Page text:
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Theatre Journal 52.3 (2000) 428-429
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The Cambridge History of American Theatre, Vol. II: 1870-1945
The Cambridge History of American Theatre, Vol. II: 1870-1945. Edited by Don B. Wilmeth and Christopher Bigsby. Cambridge: Cambridge University Press, 1999; pp. xviii + 590. $95.00.
This second book in a three-volume set continues the ambitious and praiseworthy efforts of editors Don B. Wilmeth and Christopher Bigsby to present a comprehensive examination of United States theatre history "with a full awareness of relevant developments in literary criticism, cultural analysis, and performance theory" (i). Like the first volume, also reviewed in this issue, Volume II includes an editorial introduction that sets forth broad themes; a lengthy overview essay, in this case by Thomas Postlewait, covering multiple strands of development throughout the period; and eight subsequent chapters, each dealing with particular aspects of theatrical production. Generally well written, this volume presents an extraordinary synthesis of information as it works to capture the theatre's role in a rapidly changing, modernizing nation.
Postlewait's overview essay is the most venturesome in broaching new theoretical ground by offering ways to view the past while incorporating new data. Attuned to the imperatives of an increasingly urban, visual culture and a dizzying panoply of performance forms, he posits a "hieroglyphic stage" operating within a vision of America itself as a "spectatorium" (107). This formulation enables him to weave together many seemingly disparate developments, including commercial spectacles. In [End Page 428] so doing, he disrupts the traditional chronicle of American theatre's evolution from popular entertainment to the triumph of realism and modernism "to show that a theatre of the real thing and a theatre of hieroglyphic spectacle, instead of being mutually exclusive, are two dynamic, interrelated codes that operate within various forms and kinds of theatrical entertainment in American culture" (136). Postlewait's paradigm illuminates the era and prompts further analysis of linkages between his "theatre of the eye" and the nation's imperialistic gaze (136).
Turning to particular aspects of the hieroglyphic stage, John Frick charts the organizational changes that ensued as theatre became an industry, chiefly the geographic and economic centralization of theatre in New York City and the rise of alternative structures in the independent theatre movement of the 1920s and the Federal Theatre Project of the 1930s.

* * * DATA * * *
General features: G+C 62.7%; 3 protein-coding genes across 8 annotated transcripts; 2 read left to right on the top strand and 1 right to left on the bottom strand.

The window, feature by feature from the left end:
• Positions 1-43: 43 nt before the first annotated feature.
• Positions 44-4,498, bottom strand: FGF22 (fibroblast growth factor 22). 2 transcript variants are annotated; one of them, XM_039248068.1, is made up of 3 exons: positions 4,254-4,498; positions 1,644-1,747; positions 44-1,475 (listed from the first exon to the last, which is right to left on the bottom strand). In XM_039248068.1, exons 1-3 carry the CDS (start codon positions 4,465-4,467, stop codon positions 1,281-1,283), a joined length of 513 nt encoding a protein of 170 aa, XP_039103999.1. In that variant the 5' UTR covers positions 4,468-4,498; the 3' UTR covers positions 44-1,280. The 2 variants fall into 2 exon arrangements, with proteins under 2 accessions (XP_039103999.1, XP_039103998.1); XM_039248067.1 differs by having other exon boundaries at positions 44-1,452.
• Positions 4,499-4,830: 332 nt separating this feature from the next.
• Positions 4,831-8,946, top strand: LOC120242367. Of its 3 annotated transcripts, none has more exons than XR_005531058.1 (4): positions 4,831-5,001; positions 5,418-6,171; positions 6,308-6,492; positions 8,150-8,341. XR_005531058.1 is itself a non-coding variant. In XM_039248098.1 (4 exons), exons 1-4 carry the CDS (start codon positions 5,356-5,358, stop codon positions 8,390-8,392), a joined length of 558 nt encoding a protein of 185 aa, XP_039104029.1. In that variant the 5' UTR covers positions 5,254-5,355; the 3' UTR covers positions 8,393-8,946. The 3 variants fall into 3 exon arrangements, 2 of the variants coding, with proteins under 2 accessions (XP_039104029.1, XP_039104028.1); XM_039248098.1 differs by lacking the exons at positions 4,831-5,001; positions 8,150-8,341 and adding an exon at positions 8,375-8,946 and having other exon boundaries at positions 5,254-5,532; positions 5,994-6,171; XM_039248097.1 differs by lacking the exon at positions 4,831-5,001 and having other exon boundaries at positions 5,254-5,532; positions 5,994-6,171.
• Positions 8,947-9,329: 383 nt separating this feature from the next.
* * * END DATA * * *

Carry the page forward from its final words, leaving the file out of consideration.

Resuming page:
The following chapter on "Plays and Playwrights" divides the period into three smaller increments--1865-1896, 1896-1915, and 1915-1945--covered, respectively, by Tice Miller, Ronald Wainscott, and Brenda Murphy. Given the narrower focus on dramatic literature, the standard melodrama-to-realism-and-modernism narrative predominates, at least until the third section where it is complicated by the political, economic, and aesthetic tensions between mainstream commercial and alternative theatrical impulses that gave rise to the most prolific period in US playwriting. But if certain traditional themes and figures still, understandably, command attention, so too do contributions by women and African Americans. Focusing more on challenges arising from Marxist politics than gender or racial issues, Mark Fearnow's chapter on collectively generated work culminates in a discussion of the Group Theatre. Alternatives to scripted spoken drama are elaborated in lively chapters on popular theatre by Brooks McNamara and musical theatre by Thomas Riis, the latter emphasizing the seminal contributions of African Americans to what is regarded as the preeminently American theatrical form.
In Daniel Watermeier's analysis, some of the most dramatic developments of the period occurred in the area of acting, with the decline of the resident stock company and establishment of New York-based training centers. The resulting increase in professionalism helped improve male and female performers' social status and paved the way for the founding of Actors' Equity. Examining the formation of the modern directing profession in these decades, Warren Kliewer stresses how the pivotal separation of artistic authority from hiring power fostered the ascent of the producer modeled after business magnates in other industries. Whereas the acting profession offered more opportunities to women and African Americans than before, the more authoritarian directing and producing professions emerged as almost...